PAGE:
What are you working on—on the side?
Little Salon is my latest side project. It grows out of a belief that the vitality of a community can be measured by that community’s homegrown creativity, the ways it engages and celebrates and spurs its collective imagination. And it grows out of a basic love of salons—the old, French kind, where people would get together, entertain each other, swap ideas, act a little crazy. Washington, DC, is ripe for this kind of thing. After decades of relegating so much of our art to big institutions and impersonal auditoriums, DC people—especially young, vibrant, quirky, creative people—are claiming the city as their own. Little Salon wants to be part of that, which we do by hosting salons in people’s living rooms, in their backyards, on their roof-decks. We curate nights that feature musicians, poets, fiction writers, photographers. We fill the bathtub with beer and the countertop with wine. We invite anyone who can find us to c’mon over.
How do you manage to work
on your side projects?
Find free time, claim it, and tell myself—I mean, really convince myself—that it’s non-negotiable. That’s the way I start, at least, because I’m easily distracted and pretty prone to over-commitment. So, for a project to ever truly become what you want it to be, I have to first give it some priority. And then I set some goals, sometimes modest ones, but at least they keep me working toward something. Make sure the sense of momentum never stalls.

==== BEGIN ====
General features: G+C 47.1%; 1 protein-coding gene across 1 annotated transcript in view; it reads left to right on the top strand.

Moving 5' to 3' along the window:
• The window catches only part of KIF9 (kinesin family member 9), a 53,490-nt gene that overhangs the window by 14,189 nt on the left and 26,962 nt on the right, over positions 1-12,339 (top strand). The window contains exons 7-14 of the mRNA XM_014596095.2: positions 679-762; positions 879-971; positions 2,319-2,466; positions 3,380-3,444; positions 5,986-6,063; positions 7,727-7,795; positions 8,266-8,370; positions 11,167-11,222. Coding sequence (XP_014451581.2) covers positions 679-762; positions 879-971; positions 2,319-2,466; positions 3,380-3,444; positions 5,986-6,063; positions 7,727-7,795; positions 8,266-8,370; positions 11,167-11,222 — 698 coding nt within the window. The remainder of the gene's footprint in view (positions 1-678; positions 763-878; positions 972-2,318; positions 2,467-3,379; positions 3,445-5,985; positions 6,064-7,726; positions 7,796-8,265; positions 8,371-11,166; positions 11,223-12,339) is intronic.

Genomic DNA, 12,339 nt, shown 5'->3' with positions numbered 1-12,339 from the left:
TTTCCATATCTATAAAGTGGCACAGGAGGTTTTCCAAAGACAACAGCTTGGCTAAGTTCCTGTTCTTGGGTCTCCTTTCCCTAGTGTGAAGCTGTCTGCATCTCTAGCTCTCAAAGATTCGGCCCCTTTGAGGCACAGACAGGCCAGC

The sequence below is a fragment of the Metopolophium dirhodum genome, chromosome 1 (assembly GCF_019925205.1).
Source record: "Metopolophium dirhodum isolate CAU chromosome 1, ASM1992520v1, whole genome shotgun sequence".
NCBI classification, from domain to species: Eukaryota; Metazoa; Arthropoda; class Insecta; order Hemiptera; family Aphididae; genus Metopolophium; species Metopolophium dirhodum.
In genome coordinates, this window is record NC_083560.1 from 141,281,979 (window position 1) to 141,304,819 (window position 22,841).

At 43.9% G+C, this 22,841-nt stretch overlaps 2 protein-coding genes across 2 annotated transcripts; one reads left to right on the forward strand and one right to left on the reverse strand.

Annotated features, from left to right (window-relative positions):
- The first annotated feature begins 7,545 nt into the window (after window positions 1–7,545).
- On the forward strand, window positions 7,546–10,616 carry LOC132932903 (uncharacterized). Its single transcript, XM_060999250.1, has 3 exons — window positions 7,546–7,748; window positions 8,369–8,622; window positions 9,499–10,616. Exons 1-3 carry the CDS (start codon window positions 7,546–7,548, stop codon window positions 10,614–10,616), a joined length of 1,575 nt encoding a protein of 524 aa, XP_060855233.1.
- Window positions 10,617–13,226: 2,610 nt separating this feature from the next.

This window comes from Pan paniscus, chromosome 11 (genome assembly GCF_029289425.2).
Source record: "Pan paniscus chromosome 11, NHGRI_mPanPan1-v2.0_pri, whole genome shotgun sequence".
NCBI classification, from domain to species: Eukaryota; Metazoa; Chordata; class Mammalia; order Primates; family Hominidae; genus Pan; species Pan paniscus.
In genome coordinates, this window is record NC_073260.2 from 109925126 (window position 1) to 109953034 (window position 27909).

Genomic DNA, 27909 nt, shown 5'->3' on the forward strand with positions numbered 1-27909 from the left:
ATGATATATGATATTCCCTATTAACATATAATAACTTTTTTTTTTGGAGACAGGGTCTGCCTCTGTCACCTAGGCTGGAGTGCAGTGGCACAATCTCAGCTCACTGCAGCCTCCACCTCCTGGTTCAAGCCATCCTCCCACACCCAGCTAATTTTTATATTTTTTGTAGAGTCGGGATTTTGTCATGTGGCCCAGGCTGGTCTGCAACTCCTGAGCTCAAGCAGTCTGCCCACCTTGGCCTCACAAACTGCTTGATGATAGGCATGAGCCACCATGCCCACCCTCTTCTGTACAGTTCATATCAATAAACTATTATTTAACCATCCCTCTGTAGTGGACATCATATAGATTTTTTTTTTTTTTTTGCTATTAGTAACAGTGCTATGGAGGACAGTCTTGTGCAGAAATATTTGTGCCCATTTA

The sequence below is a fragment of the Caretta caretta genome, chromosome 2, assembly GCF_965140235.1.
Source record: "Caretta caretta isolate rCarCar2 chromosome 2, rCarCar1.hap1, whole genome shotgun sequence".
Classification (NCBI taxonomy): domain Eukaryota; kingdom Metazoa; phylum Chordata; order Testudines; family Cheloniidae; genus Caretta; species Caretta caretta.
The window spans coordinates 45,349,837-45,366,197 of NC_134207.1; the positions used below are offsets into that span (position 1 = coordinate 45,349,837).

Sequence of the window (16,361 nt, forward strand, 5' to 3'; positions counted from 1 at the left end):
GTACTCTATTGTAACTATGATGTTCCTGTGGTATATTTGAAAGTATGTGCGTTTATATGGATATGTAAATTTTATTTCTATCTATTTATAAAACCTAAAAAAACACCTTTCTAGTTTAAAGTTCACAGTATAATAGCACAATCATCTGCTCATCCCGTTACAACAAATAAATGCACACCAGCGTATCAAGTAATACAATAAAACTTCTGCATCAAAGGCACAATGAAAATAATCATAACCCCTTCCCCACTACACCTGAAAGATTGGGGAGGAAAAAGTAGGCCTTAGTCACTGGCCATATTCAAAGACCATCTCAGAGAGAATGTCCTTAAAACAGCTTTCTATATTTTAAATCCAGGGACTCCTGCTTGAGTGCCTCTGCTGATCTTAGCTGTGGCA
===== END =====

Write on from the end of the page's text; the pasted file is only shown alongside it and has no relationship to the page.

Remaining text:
As a fiction writer, I gravitate especially toward projects that champion storytelling, whether it’s hammering out a few pages of a novel alone in some corner, or finding ways (like Little Salon) to build some excitement around storytelling—and creative pursuits in general. Which is a long set-up for saying: I manage to find ways to work on side projects, because the only projects that really have staying power are projects of passion.
Why have side projects?
Because with a side project, you have complete freedom to do exactly what you want—to carry a vision, however crazy it might be, from concept to completion. And maybe that’s a collective vision, which means you get to join forces with people who are passionate, talented, inspired, and usually have something to teach you. And whatever the side project is, it gives you something outside of work to get you motivated, challenged, hungry. And that obviously then filters back into your work. There’s no doubt that the writing, organizing, and presenting that fuels me at night has an enormous influence on the work I do by day as a creative director.
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Diptych courtesy of Chris Maier.
This series, devoted to side projects, is delivered in association with Chicago creative agency 50,000feet—dedicated to helping brands and businesses soar.
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